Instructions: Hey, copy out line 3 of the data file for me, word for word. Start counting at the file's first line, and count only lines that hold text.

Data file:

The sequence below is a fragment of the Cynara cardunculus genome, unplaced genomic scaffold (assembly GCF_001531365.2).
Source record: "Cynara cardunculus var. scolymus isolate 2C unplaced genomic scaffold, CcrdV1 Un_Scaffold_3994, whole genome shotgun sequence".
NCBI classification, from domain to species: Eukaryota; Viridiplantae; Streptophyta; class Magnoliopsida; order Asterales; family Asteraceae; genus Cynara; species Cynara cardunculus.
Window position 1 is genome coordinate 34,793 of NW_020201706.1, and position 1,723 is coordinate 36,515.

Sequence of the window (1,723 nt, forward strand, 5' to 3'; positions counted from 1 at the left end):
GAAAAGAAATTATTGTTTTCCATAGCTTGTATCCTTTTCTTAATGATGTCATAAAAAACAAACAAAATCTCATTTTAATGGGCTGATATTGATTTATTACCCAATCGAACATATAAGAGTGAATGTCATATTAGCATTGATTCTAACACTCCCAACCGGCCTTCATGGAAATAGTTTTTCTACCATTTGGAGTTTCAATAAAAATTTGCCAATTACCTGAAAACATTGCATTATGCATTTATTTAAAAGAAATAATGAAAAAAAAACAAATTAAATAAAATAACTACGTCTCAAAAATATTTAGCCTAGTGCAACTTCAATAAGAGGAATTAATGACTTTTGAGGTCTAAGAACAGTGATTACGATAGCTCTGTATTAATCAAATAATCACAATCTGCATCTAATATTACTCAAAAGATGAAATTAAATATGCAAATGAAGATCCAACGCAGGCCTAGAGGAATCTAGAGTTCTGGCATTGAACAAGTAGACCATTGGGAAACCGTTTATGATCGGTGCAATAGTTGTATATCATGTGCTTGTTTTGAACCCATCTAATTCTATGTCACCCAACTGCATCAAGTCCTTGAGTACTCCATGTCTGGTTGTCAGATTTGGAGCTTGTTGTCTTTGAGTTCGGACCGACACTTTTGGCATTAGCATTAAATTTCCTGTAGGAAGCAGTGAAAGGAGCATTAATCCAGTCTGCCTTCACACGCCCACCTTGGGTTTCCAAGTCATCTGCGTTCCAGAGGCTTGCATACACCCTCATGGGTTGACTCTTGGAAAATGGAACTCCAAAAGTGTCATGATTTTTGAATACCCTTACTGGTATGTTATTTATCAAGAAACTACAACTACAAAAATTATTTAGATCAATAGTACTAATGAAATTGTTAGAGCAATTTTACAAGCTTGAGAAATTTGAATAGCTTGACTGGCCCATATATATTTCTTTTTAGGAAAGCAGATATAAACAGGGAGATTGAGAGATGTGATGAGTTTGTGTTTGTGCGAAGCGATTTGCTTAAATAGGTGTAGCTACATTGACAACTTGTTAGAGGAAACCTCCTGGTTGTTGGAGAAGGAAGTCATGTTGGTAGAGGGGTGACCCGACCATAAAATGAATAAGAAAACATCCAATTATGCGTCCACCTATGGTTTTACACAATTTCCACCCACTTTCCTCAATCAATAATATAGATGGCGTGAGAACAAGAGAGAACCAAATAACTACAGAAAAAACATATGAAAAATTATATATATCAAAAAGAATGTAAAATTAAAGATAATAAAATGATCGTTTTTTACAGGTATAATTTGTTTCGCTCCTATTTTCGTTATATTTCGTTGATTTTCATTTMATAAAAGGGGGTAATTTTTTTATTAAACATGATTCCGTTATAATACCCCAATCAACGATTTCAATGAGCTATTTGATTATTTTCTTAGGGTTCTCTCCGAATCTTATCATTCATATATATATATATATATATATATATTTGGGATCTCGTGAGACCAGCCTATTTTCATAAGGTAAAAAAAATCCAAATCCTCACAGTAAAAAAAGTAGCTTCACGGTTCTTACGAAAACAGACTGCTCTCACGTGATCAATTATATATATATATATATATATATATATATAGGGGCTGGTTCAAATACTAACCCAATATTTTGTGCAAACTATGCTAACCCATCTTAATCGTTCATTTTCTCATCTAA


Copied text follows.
NCBI classification, from domain to species: Eukaryota; Viridiplantae; Streptophyta; class Magnoliopsida; order Asterales; family Asteraceae; genus Cynara; species Cynara cardunculus.